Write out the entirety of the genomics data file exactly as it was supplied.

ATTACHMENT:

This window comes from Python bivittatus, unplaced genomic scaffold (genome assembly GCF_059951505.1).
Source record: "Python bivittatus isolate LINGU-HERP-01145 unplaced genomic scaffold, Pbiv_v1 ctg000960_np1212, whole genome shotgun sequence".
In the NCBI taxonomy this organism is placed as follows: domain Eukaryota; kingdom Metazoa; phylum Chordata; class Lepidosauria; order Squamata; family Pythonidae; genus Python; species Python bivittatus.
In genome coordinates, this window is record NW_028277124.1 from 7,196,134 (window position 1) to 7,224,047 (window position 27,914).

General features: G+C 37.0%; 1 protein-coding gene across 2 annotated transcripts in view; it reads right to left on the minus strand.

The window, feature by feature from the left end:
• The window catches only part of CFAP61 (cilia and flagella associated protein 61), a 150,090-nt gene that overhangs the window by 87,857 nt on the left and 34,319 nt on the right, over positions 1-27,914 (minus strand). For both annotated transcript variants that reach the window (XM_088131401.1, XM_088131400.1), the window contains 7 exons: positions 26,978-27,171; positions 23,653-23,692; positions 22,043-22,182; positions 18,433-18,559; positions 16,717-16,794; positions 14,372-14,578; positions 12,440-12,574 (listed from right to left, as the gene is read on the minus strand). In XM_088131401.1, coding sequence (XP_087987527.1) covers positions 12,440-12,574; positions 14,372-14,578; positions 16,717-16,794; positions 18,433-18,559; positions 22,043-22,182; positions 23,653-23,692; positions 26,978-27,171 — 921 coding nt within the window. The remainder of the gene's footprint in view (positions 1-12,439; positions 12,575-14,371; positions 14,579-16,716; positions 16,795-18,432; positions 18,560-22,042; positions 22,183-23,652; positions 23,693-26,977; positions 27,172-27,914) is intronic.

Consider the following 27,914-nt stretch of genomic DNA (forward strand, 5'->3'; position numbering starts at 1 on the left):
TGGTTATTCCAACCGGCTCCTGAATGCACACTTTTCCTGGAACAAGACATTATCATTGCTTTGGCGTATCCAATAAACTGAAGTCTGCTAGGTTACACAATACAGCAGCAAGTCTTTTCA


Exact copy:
This window comes from Python bivittatus, unplaced genomic scaffold (genome assembly GCF_059951505.1).
Source record: "Python bivittatus isolate LINGU-HERP-01145 unplaced genomic scaffold, Pbiv_v1 ctg000960_np1212, whole genome shotgun sequence".
In the NCBI taxonomy this organism is placed as follows: domain Eukaryota; kingdom Metazoa; phylum Chordata; class Lepidosauria; order Squamata; family Pythonidae; genus Python; species Python bivittatus.
In genome coordinates, this window is record NW_028277124.1 from 7,196,134 (window position 1) to 7,224,047 (window position 27,914).

General features: G+C 37.0%; 1 protein-coding gene across 2 annotated transcripts in view; it reads right to left on the minus strand.

The window, feature by feature from the left end:
• The window catches only part of CFAP61 (cilia and flagella associated protein 61), a 150,090-nt gene that overhangs the window by 87,857 nt on the left and 34,319 nt on the right, over positions 1-27,914 (minus strand). For both annotated transcript variants that reach the window (XM_088131401.1, XM_088131400.1), the window contains 7 exons: positions 26,978-27,171; positions 23,653-23,692; positions 22,043-22,182; positions 18,433-18,559; positions 16,717-16,794; positions 14,372-14,578; positions 12,440-12,574 (listed from right to left, as the gene is read on the minus strand). In XM_088131401.1, coding sequence (XP_087987527.1) covers positions 12,440-12,574; positions 14,372-14,578; positions 16,717-16,794; positions 18,433-18,559; positions 22,043-22,182; positions 23,653-23,692; positions 26,978-27,171 — 921 coding nt within the window. The remainder of the gene's footprint in view (positions 1-12,439; positions 12,575-14,371; positions 14,579-16,716; positions 16,795-18,432; positions 18,560-22,042; positions 22,183-23,652; positions 23,693-26,977; positions 27,172-27,914) is intronic.

Consider the following 27,914-nt stretch of genomic DNA (forward strand, 5'->3'; position numbering starts at 1 on the left):
TGGTTATTCCAACCGGCTCCTGAATGCACACTTTTCCTGGAACAAGACATTATCATTGCTTTGGCGTATCCAATAAACTGAAGTCTGCTAGGTTACACAATACAGCAGCAAGTCTTTTCA